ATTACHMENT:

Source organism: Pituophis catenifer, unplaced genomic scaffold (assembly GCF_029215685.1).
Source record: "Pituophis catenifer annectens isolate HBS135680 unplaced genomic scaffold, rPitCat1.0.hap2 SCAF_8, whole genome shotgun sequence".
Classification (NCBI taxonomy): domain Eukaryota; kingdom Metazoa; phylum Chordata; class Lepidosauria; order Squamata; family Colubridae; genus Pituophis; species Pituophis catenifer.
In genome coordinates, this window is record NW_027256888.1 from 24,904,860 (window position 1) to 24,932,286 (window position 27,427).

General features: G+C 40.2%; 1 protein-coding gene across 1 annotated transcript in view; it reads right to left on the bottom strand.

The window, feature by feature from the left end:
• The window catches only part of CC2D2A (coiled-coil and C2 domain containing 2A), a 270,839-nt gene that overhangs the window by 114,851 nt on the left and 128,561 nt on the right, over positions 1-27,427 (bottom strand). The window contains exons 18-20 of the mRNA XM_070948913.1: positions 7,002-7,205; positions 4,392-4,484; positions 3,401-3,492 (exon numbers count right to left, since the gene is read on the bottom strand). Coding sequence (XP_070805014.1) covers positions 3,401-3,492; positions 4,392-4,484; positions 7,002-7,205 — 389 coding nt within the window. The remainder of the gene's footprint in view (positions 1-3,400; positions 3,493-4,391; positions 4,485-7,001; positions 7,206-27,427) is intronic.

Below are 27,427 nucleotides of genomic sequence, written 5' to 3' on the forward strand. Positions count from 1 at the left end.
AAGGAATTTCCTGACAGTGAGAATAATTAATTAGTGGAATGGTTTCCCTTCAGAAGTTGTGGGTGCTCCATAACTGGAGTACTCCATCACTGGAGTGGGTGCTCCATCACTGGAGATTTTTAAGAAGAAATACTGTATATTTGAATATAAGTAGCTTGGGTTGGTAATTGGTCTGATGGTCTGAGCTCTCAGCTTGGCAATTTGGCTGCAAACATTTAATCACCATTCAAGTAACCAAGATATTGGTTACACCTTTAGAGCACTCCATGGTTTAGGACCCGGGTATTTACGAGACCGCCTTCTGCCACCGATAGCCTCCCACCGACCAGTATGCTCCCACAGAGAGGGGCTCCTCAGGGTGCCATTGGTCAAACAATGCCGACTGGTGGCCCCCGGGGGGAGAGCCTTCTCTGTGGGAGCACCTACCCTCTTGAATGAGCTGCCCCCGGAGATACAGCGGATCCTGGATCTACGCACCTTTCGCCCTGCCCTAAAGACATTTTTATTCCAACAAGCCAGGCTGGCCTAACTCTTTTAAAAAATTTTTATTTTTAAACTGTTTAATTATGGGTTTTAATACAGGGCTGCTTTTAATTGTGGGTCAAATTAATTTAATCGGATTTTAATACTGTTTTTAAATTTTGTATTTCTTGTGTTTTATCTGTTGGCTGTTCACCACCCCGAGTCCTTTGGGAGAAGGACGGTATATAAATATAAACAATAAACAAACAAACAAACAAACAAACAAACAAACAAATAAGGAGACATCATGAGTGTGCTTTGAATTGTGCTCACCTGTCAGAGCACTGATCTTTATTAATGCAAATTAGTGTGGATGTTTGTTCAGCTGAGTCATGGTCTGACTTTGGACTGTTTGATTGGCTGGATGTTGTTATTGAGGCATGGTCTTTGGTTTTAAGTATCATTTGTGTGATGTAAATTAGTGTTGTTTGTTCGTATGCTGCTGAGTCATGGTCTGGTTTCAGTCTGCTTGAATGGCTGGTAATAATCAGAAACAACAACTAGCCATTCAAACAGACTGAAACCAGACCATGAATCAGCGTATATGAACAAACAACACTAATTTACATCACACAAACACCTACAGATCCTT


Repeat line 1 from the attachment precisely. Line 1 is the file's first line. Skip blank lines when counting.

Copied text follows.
Source organism: Pituophis catenifer, unplaced genomic scaffold (assembly GCF_029215685.1).